Evidence and Testimony Deemed Not to Exist #2

When it came to what Hack had done and the official record, Sommers received a tip that the Supreme Court was playing with the record.  Sommers inquired and found that it appeared that a significant number of transcripts had not been placed in the record, and were not reflected in the official Record Index.  This led to an inquiry from Sommers to the Supreme Court.  This led to a February 10, 2010 Supreme Court order with an attached purported Record Index in regard to the transcripts in question. (See Attachment #44)

What was provided to Atty. Sommers disingenuously inferred that the transcripts in question, which were identified as being part of the Record Index in the document provided to Sommers (See Attachment #44) were being made part of the record.  However, Sommers was tipped off again that the Supreme Court was acting disingenuous, and that Attachment #44 did not mean the transcripts mentioned therein were being placed into the record.  Sommers inquired and found out that the tip was accurate, and that the Supreme Court was refusing to include the transcripts from both sets of evidentiary hearings into the record.  The Supreme Court’s actions were in clear violation of Wisconsin Statute §809.15(1)8,9,10, Stats. which mandated that the transcripts be included.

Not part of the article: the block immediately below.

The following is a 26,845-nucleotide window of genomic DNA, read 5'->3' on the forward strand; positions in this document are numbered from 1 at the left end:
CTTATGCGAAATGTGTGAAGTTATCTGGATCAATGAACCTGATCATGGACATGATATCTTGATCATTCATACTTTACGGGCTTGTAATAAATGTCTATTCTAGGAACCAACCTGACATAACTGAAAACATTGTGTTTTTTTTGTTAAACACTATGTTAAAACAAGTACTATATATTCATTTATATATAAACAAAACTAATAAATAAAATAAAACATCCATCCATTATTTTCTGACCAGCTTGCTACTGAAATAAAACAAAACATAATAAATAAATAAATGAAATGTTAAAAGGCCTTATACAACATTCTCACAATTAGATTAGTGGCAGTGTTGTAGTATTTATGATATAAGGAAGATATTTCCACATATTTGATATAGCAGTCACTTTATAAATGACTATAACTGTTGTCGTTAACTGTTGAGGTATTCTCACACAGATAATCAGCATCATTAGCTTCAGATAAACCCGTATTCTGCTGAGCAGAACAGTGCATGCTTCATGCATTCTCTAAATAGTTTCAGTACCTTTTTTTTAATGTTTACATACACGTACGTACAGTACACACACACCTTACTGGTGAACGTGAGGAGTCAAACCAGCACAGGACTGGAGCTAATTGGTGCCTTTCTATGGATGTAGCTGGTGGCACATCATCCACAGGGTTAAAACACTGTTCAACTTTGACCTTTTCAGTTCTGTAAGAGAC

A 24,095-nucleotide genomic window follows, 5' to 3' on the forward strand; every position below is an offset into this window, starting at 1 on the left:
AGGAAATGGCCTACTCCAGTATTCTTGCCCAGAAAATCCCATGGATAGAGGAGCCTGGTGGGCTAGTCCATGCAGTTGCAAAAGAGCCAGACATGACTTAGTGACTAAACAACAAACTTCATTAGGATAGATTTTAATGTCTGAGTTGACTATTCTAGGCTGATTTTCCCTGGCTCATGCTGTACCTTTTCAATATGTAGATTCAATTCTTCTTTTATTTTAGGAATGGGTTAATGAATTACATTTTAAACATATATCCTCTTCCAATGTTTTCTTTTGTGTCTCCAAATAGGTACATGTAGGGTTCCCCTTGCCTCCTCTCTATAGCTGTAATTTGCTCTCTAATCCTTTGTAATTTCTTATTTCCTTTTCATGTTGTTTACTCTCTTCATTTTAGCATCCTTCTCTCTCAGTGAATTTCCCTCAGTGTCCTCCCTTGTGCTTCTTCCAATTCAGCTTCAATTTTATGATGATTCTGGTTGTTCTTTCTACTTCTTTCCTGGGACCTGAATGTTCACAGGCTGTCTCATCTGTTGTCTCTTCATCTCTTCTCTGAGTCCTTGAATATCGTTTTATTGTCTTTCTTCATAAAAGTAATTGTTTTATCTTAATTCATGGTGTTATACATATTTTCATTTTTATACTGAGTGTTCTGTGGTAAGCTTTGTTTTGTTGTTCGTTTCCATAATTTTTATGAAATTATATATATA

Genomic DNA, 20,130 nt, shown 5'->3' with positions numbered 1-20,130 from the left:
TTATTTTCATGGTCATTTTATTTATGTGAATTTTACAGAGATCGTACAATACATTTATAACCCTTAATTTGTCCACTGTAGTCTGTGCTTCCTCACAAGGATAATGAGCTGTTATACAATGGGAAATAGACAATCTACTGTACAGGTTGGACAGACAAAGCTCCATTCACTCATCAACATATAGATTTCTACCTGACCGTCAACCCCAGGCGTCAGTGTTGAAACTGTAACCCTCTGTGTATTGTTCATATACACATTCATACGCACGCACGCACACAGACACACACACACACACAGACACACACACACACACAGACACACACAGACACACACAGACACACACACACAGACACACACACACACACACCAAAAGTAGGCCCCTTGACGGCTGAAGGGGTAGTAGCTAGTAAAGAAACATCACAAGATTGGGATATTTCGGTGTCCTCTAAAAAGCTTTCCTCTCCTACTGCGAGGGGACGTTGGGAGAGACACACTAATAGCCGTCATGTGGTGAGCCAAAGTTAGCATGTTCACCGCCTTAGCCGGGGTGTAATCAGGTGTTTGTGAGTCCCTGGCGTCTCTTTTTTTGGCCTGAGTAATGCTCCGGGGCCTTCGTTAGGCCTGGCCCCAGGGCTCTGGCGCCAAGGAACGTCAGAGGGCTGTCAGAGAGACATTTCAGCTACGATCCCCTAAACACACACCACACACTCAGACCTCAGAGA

Sommers pointed out to the Supreme Court what was mandatory under statute.  The Supreme Court then reversed itself…but, not quite.  The Supreme Court now entered an order that the transcripts were to be included.  However, the Supreme Court refused to enforce its own order, and throughout the briefing stage the transcripts continued to be withheld from the record.  It is not known whether these transcripts were ever included.  However, it would make no difference, given that the Supreme Court decided that the evidence/ testimony from these evidentiary hearings would not be considered by the Supreme Court when rendering their decisions on the OLR cases related to Raisbeck.

The cost to Atty. Sommers for these evidentiary hearings that were deemed non-existent was exorbitant in time, energy and money.  If one reads Chief Justice Abrahamson’s decision, one would have no clue to what actually took place.  Dee Hall and the Wisconsin State Journal know exactly what took place; however, they apparently don’t believe the public needs to know.

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